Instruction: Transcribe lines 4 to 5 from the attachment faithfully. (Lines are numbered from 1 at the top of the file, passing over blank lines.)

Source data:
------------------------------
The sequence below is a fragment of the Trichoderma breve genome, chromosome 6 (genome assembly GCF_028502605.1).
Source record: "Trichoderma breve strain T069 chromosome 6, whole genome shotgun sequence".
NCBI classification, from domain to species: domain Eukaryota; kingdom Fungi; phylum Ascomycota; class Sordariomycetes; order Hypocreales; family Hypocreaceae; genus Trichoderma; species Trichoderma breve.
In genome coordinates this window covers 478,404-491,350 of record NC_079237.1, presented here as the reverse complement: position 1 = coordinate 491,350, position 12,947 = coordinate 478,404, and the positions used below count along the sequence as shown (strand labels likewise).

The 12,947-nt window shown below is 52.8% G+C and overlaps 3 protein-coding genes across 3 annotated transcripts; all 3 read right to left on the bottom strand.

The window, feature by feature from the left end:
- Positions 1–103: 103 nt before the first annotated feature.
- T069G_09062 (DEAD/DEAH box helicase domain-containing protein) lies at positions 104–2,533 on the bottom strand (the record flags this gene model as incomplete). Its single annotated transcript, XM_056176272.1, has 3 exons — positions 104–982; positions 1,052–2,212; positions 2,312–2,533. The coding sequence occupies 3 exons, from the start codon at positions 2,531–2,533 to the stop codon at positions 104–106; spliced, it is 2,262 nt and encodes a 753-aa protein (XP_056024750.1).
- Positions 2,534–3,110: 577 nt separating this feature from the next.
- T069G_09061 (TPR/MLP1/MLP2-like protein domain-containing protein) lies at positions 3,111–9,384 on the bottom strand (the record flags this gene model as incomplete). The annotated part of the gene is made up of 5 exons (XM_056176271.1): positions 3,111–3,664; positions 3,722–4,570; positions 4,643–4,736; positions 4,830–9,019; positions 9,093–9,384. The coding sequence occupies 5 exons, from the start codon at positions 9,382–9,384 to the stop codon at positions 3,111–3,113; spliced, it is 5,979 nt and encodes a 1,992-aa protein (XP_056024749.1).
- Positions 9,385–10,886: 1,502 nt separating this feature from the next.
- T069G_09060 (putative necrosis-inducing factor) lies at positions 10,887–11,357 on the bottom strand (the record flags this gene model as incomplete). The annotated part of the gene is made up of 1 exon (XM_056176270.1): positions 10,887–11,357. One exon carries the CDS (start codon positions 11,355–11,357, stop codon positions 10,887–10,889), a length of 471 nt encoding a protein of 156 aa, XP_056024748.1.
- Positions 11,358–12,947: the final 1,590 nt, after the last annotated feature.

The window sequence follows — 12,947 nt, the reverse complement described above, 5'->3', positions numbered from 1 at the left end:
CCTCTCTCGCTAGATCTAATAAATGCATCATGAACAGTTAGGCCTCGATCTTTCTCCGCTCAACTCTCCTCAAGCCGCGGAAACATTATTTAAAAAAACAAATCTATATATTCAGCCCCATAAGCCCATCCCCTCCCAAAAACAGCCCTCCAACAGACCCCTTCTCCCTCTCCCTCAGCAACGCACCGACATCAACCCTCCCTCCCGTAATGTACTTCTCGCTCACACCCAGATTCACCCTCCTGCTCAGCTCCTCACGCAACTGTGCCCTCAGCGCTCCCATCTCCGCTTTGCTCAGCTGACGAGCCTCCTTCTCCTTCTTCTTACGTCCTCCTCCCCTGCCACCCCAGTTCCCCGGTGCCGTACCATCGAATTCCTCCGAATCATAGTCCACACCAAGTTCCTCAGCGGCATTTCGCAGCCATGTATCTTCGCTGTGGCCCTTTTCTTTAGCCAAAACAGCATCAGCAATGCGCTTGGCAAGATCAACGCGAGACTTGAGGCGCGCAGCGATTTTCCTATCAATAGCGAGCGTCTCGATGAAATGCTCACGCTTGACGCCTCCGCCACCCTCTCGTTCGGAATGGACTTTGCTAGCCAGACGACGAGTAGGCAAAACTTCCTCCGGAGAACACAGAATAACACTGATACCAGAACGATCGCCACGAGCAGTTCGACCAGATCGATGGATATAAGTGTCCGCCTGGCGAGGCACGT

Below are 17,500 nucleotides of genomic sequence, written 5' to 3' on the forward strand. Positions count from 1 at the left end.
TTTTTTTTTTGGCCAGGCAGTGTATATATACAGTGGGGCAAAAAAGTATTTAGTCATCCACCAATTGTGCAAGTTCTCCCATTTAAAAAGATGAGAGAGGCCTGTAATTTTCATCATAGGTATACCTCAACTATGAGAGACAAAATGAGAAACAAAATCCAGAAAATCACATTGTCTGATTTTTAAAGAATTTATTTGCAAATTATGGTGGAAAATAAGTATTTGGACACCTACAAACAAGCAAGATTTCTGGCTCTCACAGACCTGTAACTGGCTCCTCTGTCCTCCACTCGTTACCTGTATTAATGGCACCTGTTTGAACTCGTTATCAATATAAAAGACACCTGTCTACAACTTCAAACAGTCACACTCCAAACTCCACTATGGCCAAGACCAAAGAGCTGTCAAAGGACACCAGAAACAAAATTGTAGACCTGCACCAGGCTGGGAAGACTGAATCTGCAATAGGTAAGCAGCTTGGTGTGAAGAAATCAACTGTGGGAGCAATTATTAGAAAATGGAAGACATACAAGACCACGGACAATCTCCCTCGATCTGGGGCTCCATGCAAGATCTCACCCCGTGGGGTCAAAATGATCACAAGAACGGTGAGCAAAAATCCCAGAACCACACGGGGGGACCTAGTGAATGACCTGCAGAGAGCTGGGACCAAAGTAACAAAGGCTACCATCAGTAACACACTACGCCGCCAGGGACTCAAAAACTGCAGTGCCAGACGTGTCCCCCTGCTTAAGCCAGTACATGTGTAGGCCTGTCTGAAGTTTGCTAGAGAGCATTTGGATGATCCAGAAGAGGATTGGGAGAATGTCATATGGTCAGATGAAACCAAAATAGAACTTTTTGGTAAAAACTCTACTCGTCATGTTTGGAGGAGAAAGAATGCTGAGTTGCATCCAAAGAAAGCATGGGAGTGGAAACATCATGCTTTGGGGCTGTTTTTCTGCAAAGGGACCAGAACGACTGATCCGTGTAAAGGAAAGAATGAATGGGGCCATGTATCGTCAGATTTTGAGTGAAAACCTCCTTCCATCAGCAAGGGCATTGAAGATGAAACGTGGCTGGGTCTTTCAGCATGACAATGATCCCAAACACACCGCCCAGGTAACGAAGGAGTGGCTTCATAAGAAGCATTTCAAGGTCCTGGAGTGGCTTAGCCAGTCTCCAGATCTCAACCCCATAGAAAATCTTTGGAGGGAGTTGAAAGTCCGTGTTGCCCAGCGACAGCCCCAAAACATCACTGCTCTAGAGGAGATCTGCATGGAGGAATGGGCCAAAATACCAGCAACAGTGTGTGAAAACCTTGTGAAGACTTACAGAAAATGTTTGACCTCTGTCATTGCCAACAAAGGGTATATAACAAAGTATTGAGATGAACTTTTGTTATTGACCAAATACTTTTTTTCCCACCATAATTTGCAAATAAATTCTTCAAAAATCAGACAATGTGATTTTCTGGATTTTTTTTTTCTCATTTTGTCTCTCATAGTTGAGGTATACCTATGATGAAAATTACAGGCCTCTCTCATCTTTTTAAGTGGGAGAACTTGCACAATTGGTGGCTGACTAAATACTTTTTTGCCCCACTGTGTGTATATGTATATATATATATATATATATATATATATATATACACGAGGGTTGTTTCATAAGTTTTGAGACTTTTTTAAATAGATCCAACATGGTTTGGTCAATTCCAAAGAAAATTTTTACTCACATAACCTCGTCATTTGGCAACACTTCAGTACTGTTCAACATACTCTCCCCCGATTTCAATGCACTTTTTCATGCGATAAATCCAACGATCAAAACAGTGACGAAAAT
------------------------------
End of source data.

In genome coordinates this window covers 478,404-491,350 of record NC_079237.1, presented here as the reverse complement: position 1 = coordinate 491,350, position 12,947 = coordinate 478,404, and the positions used below count along the sequence as shown (strand labels likewise).

The 12,947-nt window shown below is 52.8% G+C and overlaps 3 protein-coding genes across 3 annotated transcripts; all 3 read right to left on the bottom strand.